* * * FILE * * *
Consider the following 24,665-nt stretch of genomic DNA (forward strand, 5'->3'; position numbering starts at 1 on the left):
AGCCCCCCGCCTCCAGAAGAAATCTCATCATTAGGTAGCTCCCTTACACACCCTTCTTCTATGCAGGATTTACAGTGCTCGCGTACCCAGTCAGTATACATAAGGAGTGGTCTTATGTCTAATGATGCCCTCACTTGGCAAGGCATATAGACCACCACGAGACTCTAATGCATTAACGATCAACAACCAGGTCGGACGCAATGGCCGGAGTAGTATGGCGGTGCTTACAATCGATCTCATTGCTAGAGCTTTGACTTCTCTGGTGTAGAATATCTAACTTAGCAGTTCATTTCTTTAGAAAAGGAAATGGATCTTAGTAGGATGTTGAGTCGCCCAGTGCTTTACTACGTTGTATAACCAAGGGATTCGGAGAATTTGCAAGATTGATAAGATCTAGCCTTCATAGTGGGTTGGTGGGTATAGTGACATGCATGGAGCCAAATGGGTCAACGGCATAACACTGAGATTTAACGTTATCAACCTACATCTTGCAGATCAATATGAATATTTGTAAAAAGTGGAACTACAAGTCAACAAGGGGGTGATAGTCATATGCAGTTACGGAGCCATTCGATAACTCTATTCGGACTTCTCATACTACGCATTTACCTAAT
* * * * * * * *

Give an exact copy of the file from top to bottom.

Consider the following 24,665-nt stretch of genomic DNA (forward strand, 5'->3'; position numbering starts at 1 on the left):
AGCCCCCCGCCTCCAGAAGAAATCTCATCATTAGGTAGCTCCCTTACACACCCTTCTTCTATGCAGGATTTACAGTGCTCGCGTACCCAGTCAGTATACATAAGGAGTGGTCTTATGTCTAATGATGCCCTCACTTGGCAAGGCATATAGACCACCACGAGACTCTAATGCATTAACGATCAACAACCAGGTCGGACGCAATGGCCGGAGTAGTATGGCGGTGCTTACAATCGATCTCATTGCTAGAGCTTTGACTTCTCTGGTGTAGAATATCTAACTTAGCAGTTCATTTCTTTAGAAAAGGAAATGGATCTTAGTAGGATGTTGAGTCGCCCAGTGCTTTACTACGTTGTATAACCAAGGGATTCGGAGAATTTGCAAGATTGATAAGATCTAGCCTTCATAGTGGGTTGGTGGGTATAGTGACATGCATGGAGCCAAATGGGTCAACGGCATAACACTGAGATTTAACGTTATCAACCTACATCTTGCAGATCAATATGAATATTTGTAAAAAGTGGAACTACAAGTCAACAAGGGGGTGATAGTCATATGCAGTTACGGAGCCATTCGATAACTCTATTCGGACTTCTCATACTACGCATTTACCTAAT